Flutter has been gaining popularity for cross-platform mobile development—write code in Dart and paint pixels onscreen with widgets. Flutter can now be used to make cross-platform apps targeting desktop—the Flutter engine can render UI for Windows, Linux or macOS. While desktop support for Flutter is still in beta, developers can target Windows UWP, macOS and Linux from a single codebase, and be able to add desktop support to existing Flutter apps.
For .NET developers, Xamarin.Forms has long been one of the easiest ways to make cross-platform apps—but Xamarin.Forms mostly catered to mobile platforms of iOS/Android. While there were Xamarin.Forms renderers targeting desktop, developers did not have a lot of confidence targeting desktop. That changes with the evolution of Xamarin.Forms into .NET MAUI.
Along with iOS/Android, .NET MAUI has full support for desktop platforms—both Windows and macOS. What inspires developer confidence in .NET MAUI is the fact that desktop platform support is a first-class citizen with polished tooling and shared app architectures from a single VS project. And instead of reinventing the wheel, .NET MAUI choses to render native UI on desktop through two well-accepted technologies—WinUI 3 for Windows and Mac Catalyst for macOS.
For .NET developers really wanting to go cross-platform with “Windows” XAML markup, Uno Platform presents a nice open-source alternative. With the goal of taking WinUI everywhere, Uno Platform can power desktop apps on Windows, macOS and Linux—all from a single codebase of C# and XAML and preferred IDE.
Touted as the .NET XAML Framework, Avalonia presents another open-source option with XAML-based renderers that can power apps on desktop platforms—Windows, macOS and Linux.
Builds for desktop with non-desktop things. Argues the web is ubiquitous.
The desire to see web apps running on desktop is nothing new. Enter the most ubiquitous solution for such needs—Electron. ElectronJS is an open-source project to build cross-platform apps with web technologies and can target any desktop—Windows, Mac OS and Linux.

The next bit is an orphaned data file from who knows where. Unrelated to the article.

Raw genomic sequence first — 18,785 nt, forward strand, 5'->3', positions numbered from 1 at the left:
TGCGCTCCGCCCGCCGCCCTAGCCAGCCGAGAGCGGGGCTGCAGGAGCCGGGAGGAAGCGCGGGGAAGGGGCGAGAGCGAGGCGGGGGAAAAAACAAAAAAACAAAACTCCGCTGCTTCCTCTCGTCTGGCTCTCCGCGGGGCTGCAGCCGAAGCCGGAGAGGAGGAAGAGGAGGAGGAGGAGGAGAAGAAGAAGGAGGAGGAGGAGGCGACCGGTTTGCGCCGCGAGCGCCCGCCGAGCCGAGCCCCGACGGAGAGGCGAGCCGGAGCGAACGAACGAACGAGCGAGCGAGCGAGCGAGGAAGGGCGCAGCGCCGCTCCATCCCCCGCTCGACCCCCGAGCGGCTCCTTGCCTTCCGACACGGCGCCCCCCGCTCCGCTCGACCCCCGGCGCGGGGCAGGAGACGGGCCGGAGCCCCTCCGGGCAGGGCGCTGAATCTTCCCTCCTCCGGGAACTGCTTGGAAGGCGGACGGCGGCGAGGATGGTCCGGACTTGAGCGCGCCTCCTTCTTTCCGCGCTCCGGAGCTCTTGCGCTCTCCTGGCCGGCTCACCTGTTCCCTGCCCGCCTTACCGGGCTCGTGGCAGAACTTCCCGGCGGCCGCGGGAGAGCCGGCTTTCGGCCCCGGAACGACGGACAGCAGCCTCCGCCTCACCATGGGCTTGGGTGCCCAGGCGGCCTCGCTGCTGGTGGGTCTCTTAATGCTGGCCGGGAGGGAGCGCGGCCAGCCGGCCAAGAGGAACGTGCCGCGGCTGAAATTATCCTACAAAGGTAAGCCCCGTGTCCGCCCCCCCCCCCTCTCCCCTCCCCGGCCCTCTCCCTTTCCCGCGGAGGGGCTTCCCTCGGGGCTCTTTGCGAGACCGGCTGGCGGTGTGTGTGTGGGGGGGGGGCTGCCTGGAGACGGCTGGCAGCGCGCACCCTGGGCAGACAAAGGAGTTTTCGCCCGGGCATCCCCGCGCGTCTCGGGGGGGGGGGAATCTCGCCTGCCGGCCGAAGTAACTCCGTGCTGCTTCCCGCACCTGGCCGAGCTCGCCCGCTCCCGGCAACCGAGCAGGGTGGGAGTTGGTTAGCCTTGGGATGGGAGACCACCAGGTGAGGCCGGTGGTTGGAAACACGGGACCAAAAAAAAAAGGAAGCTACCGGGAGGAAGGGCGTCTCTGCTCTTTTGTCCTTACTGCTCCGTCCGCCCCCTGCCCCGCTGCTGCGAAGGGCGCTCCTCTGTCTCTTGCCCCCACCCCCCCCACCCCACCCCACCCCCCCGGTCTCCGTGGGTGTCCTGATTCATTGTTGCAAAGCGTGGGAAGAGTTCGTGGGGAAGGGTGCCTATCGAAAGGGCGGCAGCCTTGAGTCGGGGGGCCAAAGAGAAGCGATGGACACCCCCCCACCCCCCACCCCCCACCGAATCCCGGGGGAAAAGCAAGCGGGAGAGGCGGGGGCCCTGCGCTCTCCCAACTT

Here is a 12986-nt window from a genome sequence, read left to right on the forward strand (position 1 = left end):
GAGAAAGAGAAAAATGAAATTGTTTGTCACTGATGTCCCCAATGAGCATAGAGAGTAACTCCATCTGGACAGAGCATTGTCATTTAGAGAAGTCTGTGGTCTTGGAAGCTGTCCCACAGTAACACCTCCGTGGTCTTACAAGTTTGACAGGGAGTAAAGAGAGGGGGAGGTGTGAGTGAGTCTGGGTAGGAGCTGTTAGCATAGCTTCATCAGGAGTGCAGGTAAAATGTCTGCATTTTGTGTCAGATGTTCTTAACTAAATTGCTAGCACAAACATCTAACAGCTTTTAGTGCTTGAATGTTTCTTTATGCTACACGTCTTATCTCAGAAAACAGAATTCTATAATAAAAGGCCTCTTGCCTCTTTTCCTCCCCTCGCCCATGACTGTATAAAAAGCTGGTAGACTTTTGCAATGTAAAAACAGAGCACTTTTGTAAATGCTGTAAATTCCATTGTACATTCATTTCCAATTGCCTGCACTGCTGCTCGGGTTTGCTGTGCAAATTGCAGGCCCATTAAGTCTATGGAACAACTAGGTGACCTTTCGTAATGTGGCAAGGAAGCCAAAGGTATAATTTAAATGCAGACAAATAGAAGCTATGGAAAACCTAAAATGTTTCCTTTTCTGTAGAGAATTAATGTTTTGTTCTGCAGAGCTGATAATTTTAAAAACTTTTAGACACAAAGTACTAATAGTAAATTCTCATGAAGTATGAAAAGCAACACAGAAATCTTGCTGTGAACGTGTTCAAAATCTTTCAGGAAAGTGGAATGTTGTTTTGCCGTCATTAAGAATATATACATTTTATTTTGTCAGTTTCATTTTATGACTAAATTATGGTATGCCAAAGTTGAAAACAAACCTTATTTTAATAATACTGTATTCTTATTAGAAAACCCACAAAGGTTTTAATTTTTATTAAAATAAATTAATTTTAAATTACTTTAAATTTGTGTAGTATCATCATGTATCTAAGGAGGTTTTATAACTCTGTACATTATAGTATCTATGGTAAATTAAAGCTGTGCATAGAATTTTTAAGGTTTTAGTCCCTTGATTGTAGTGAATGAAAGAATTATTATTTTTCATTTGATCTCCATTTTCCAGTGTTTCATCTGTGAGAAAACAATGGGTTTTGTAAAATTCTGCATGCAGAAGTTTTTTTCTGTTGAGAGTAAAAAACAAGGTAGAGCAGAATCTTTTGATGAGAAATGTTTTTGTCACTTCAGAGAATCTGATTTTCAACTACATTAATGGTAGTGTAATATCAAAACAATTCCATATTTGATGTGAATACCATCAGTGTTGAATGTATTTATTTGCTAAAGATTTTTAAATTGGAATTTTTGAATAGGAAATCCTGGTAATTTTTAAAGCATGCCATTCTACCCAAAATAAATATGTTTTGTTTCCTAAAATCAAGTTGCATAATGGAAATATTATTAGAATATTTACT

Many of the most heavily used desktop apps are essentially web apps wrapped inside the Electron shell, like Visual Studio Code, Microsoft Teams, Slack and Figma.
To that end, every Electron app comes bundled with two things that provide dependability—its own copy of Chromium engine for rendering consistency and the Node.js runtime. While developers should watch their app size/memory footprint, Electron is battle-tested and provides developers extensive APIs for deep native desktop integration.
If one assumes a stable computing environment and the presence of a modern browser today, perhaps web apps can be hosted on desktop with lightweight WebViews—thus creating a smaller footprint and making it easier to bootstrap apps.
With Blazor, developers get to build modern web apps with C#/.NET, running on server or fully client-side through WebAssembly. Blazor is very popular with modern .NET developers and the desire to see Blazor power desktop solutions is only natural.
With .NET 6, .NET MAUI can provide the perfect bootstrapping to enable Blazor hybrid apps to run on desktop through modern WebViews—WebView 2 on Windows and WKWebView on macOS. Blazor can be used to build truly native or hybrid cross-platform apps, thus inviting .NET web developers into desktop land. The familiarity of the Blazor component model, the Razor rendering engine, CSS styling and extensibility can now be applied toward building desktop apps, all the while sharing code with web.
Like it or not, desktop is here to stay. Desktop apps will continue to power lots of enterprise workflows, and developers will have to build solutions for Windows/MacOS/Linux desktops. The good news is there are lots of choices as to how one arrives at desktop—traditional desktop technologies coexist happily with web or cross-platform solutions, thus enabling more code sharing. Like a good parent, desktop does not judge—come as you may. And good bread is good bread—no matter how you serve it.
Sam Basu is a technologist, author, speaker, Microsoft MVP, gadget-lover and Progress Developer Advocate for Telerik products. With a long developer background, he now spends much of his time advocating modern web/mobile/cloud development platforms on Microsoft/Telerik technology stacks. His spare times call for travel, fast cars, cricket and culinary adventures with the family. You can find him on the internet.